Iranian Women: A visible Presence in Universities, a Notable Absence in Labor Market


Tuesday 20 February 2007

Shahrzad News: According to official figures, 65% of students at Iranian universities are female, compared with just 37% in 1979.

To explore this increase, Golnaz Malek (age 23) of Shahrzad News interviewed three Iranian female students just after they had taken the university entrance exam called Konkour (from French word, Concours), and also asked about their motivations for seeking a university education. Every year, 1.5 million high school graduates take the Konkour with the hope of getting admitted to the state owned universities, which offer the best quality education.

Golnaz asked the three students about what would happen if they did not pass the Konkour. The first student, Sahel said, “This is the first time that I took the Konkour. I want to study Architecture. If I do not pass this year, I will try it again next year.” Sahel said her motivation to go to the university is to be independent.

Shabnam also took the Konkour for the first time. She wants to study Mechanics Engineering. Why? Shabnam wants to study this because it is typically male profession.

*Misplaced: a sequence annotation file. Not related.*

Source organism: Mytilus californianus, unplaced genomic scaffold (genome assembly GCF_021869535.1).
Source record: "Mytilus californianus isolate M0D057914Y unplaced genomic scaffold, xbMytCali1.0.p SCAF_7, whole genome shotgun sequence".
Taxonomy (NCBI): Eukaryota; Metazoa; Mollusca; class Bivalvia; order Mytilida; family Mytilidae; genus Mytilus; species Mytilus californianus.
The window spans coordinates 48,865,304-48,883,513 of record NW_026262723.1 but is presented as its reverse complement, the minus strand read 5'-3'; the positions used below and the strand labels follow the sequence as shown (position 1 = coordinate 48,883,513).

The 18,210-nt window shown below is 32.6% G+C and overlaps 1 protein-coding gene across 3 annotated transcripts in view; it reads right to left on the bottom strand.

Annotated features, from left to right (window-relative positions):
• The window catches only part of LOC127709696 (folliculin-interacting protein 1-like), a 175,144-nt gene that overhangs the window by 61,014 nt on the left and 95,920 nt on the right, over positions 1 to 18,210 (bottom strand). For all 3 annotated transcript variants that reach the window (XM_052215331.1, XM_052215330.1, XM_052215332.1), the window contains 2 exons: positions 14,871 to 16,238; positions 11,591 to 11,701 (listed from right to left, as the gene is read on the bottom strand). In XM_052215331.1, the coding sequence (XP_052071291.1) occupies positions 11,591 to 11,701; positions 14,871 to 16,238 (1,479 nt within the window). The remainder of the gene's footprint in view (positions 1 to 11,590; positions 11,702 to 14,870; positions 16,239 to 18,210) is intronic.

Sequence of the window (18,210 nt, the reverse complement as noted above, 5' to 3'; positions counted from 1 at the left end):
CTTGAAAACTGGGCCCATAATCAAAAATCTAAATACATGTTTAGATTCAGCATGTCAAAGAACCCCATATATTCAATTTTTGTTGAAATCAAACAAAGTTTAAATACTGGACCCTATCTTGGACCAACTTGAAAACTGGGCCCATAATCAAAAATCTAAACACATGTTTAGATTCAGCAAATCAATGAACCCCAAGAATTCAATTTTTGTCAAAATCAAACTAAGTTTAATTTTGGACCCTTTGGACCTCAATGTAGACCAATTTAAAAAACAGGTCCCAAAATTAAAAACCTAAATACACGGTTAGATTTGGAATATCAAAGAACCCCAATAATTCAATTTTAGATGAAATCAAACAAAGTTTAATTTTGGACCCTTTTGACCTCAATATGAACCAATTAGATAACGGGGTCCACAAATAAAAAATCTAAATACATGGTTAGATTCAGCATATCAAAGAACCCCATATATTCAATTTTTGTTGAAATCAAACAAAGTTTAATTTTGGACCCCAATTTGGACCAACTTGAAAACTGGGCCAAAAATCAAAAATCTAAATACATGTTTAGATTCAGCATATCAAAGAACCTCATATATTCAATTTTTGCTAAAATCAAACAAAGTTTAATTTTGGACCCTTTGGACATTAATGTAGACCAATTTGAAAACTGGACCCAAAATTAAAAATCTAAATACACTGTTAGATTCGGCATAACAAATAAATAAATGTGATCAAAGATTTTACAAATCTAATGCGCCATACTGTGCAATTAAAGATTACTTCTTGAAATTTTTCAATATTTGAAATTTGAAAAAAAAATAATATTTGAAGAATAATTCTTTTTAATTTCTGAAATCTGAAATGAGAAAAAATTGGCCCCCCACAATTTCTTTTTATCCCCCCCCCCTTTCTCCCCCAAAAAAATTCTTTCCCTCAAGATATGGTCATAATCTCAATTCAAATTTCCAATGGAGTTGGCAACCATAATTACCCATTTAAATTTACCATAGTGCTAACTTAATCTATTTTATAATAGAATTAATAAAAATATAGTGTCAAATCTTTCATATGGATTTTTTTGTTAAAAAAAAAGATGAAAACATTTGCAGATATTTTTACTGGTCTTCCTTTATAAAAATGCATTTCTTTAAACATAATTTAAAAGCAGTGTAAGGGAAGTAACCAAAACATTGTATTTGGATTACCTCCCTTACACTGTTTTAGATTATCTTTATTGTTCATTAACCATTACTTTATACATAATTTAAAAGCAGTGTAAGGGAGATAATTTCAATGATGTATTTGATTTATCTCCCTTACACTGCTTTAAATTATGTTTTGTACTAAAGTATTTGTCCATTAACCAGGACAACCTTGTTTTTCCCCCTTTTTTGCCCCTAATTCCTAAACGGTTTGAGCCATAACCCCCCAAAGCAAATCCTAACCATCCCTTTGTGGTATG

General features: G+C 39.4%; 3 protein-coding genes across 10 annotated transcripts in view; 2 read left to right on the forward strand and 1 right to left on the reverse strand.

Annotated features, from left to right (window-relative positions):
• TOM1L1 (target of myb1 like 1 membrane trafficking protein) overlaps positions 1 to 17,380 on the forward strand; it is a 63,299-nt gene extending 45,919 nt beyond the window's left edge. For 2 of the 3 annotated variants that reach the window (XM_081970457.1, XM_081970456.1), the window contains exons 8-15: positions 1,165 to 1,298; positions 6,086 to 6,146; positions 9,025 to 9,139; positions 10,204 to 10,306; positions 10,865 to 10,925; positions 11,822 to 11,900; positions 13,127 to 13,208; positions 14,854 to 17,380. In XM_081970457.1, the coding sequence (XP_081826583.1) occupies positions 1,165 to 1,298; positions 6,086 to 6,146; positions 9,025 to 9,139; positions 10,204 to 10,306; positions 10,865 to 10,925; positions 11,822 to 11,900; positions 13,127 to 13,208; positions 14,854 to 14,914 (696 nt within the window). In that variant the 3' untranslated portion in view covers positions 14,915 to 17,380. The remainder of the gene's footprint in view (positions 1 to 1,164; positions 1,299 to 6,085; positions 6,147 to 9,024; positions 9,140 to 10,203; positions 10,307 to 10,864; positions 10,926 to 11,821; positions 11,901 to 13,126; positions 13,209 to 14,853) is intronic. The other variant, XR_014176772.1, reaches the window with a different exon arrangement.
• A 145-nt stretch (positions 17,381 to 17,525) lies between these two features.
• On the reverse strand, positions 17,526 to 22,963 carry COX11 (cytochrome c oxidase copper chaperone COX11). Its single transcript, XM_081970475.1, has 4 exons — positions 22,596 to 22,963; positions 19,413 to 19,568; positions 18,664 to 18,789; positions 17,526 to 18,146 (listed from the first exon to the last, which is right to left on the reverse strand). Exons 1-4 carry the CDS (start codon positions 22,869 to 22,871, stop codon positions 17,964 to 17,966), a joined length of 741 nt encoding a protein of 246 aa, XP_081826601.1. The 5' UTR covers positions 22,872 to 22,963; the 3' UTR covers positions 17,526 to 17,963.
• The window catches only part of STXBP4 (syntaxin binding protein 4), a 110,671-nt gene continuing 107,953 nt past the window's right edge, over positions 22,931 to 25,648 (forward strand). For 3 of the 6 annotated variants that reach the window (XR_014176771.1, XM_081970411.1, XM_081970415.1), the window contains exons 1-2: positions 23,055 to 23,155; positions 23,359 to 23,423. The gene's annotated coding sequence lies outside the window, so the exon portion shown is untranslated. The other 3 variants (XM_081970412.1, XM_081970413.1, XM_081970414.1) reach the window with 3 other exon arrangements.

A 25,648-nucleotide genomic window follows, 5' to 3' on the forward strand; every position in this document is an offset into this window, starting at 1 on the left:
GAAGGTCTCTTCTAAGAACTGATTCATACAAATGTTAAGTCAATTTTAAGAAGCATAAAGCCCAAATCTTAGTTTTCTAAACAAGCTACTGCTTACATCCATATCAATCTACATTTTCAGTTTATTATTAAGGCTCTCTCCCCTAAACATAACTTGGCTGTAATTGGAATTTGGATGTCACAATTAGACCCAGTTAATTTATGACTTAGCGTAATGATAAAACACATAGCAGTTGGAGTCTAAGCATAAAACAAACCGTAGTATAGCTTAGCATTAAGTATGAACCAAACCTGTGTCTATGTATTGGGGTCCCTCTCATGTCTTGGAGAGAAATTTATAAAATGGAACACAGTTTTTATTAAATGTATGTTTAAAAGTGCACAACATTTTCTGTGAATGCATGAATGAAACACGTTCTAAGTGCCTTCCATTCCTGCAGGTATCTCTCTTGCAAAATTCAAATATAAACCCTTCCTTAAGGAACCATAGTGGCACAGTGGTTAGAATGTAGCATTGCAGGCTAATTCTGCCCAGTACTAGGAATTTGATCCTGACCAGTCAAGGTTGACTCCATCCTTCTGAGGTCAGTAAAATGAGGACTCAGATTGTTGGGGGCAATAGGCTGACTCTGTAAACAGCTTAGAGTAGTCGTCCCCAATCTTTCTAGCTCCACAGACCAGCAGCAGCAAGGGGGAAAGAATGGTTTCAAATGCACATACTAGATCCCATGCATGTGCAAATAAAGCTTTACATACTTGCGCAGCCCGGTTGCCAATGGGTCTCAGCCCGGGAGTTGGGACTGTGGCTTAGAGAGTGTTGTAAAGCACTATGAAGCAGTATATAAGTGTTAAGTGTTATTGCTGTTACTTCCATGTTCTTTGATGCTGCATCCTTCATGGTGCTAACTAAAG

The third student, Sahar, said she chooses to study Management because she doesn’t want anyone to boss her around. She believes that women need to learn about Management. Financial independence is Sahar’s main motivation to study.

Although the number of female university students has almost doubled in the last three decades, their participation in labor market has become more restricted. Women comprise just 12-14 % of the work force in Iran and earn less then their male colleagues. New government regulations have added additional barriers to their participation. Specifically, in March 2006, the cabinet of President Ahmadi-Nejad announced new regulations that reduced the working hours for women in order to “enable them to devote themselves to motherhood.” In Iran, men are officially recognized as the head of the household. According the Islamic laws in Iran, women cannot work without their husbands’ permission.

So this is the overall picture: More women are likely to pass through the entrance door of universities, while the labor market sends more women out the exit door.


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